This week we chatted to Monique Valcour, who is researching work-life integration and career self-management since she began her pHd programme at Cornell university, Cornells’ Careers Institute and a lot of the interest stems from her own experiences as a mom to young children, and part of a dual-career couple, enquiring about how one can have a successful career, while having time and energy for family and personal life.

Monique is professor of management and MBA studies at the EDHEC business school in Niece, France, blogger, researcher and author, among others of some great articles on sustainable careers in the Harvard Business Review.

As Monique says, it is incredible how inflexible and robust the professional norms are around commitment to work, as well as societal gender roles. It is very difficult for two people to sustain two full time careers and also manage their family lives.

As I point out in our discussion, I realised, that the great majority of managers still cultivate two beliefs:
1. let’s not invest too much energy and resources into the employees, because they will eventually leave and it is a waste of money
2. if we allow for the employees to better integrate their work and their family or private lives, they become unproductive

As we delve more and more into the issue, based on numerous research and practical evidence on investing in offering on-the job quality learning opportunities to employees, and enable them a proper work-life integration, it becomes clear, that these ideas are counterintuitive.

Unfortunately, as Monique confirms, a recent research found, that if men didn’t want to derail their careers, they have to hide their family involvement. In many companies there are some public relations type messaging around work-life balance, but there are still very strong occupational and professional norms that expect people to commit themselves completely to work, and this makes it very challenging for both working fathers and mothers. So when employees finally find an employer that supports them both in their careers and their private or family or community endeavours, they become more committed to the person, and perform better.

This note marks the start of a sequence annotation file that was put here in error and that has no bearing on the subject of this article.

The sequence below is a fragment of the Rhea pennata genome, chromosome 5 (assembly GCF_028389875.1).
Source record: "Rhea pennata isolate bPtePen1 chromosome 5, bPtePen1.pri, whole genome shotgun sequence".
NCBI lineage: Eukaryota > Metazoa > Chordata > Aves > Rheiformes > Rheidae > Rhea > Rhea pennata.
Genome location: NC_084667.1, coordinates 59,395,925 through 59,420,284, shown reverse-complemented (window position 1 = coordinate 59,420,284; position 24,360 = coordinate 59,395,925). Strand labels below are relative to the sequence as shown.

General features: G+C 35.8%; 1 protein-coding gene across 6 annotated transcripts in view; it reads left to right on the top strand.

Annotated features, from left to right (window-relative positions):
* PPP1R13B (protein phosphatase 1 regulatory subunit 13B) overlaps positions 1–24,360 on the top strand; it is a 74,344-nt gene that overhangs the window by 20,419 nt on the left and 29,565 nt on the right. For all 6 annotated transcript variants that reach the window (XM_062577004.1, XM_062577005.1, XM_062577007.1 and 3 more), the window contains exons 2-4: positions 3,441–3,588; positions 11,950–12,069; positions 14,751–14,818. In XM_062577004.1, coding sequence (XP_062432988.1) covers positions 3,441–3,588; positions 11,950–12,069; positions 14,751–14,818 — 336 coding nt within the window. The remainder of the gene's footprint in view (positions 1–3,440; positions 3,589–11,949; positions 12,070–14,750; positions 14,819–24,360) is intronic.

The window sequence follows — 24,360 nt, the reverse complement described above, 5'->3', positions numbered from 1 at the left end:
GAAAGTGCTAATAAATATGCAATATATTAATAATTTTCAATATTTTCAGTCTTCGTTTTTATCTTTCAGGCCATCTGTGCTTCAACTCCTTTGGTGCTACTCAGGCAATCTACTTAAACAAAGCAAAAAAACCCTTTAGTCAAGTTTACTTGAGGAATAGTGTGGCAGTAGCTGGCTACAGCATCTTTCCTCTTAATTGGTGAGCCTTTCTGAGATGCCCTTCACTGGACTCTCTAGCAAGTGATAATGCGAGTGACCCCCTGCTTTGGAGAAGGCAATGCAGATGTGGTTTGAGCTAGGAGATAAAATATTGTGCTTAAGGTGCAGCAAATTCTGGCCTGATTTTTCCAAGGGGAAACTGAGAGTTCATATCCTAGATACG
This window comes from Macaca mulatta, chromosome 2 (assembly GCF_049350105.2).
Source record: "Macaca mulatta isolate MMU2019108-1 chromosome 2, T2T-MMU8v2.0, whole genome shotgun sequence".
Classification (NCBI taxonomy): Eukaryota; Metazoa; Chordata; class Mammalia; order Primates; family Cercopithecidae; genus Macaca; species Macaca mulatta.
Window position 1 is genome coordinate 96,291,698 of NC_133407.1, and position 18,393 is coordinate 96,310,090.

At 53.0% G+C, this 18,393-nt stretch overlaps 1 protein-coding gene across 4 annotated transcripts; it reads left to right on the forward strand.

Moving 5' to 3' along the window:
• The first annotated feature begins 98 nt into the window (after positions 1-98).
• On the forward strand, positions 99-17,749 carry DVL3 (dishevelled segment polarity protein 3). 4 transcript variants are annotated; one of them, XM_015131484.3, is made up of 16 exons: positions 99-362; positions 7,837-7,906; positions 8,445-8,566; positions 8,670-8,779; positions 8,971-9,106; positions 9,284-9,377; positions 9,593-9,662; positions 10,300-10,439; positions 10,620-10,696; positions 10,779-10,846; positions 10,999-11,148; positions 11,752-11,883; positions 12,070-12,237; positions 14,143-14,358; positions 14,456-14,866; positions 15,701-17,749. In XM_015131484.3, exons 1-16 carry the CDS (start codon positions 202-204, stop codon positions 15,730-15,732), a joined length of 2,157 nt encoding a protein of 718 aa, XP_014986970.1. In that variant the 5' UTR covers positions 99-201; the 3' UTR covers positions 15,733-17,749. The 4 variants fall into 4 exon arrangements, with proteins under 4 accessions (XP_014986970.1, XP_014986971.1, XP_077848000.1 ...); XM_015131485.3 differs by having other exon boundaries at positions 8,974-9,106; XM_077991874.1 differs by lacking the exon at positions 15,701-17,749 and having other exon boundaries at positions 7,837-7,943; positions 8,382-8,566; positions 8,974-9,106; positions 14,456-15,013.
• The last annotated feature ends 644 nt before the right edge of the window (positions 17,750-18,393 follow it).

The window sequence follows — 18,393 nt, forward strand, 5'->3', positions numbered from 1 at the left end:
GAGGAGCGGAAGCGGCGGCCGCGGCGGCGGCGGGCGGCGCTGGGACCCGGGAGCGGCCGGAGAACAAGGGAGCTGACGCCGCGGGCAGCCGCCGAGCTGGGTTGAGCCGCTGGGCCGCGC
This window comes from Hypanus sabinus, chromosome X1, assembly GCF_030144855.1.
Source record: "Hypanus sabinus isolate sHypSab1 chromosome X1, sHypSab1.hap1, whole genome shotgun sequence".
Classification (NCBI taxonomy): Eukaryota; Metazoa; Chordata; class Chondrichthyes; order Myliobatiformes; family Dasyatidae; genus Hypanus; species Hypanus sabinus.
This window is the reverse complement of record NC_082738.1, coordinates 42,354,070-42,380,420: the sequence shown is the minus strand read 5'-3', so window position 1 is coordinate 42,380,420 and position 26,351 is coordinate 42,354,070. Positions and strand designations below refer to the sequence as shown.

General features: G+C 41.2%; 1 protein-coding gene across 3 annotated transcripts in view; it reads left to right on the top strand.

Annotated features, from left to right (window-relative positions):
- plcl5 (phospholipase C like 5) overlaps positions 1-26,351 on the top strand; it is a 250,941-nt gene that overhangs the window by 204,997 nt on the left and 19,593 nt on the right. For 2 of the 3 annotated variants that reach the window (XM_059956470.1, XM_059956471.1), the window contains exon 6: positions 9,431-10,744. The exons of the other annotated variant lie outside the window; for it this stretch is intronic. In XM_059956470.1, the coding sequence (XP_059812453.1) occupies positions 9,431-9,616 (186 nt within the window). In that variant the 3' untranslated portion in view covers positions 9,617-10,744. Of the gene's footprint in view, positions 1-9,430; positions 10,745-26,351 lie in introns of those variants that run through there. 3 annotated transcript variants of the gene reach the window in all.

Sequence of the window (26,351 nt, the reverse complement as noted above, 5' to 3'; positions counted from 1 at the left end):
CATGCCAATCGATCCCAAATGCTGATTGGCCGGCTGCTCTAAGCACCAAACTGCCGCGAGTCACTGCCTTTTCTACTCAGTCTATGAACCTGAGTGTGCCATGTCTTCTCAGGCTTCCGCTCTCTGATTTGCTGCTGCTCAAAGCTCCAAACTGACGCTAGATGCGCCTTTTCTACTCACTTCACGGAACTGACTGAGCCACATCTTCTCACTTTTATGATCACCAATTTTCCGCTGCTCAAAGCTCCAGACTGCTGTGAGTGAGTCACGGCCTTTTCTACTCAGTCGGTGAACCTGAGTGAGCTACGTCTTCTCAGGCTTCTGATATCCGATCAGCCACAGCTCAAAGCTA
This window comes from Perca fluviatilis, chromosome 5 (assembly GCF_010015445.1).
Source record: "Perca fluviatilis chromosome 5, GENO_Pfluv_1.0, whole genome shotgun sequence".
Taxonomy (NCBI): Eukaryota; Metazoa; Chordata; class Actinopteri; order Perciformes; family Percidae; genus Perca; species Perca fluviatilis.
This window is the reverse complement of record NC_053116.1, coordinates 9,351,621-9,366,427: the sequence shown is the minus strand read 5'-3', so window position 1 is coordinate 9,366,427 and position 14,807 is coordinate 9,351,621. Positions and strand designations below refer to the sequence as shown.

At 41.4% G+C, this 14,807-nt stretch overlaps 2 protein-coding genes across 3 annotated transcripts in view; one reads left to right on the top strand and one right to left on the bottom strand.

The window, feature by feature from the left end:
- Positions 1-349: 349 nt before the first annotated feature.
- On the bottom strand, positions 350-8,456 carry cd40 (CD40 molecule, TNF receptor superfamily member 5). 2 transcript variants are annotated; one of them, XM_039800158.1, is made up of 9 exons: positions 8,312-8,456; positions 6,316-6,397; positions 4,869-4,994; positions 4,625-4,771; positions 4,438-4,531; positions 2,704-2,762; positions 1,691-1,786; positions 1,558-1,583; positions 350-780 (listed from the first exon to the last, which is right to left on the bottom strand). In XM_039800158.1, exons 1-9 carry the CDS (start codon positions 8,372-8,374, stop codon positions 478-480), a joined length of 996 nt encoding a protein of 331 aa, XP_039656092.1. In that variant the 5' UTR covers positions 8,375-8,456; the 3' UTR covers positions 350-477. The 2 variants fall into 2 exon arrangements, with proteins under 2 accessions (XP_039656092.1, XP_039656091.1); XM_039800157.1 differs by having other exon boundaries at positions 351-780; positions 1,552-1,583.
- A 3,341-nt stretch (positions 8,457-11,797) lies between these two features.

There are a number of research studies out there, that show, that being invested in a multitude of life domains tends to produce synergies and energy, that crosses these life-domains, and benefits the person, their family, their employer and society at large.

Listen to our podcast with Monique to find out all he other super-interesting issues we discussed, and to gain some fantastic insight and advice on career self-management, mindfulness, how CEOs really can support their staff and how everyone can craft their sustainable careers.

You can contact Monique directly via her website and she shares really great content on Twitter.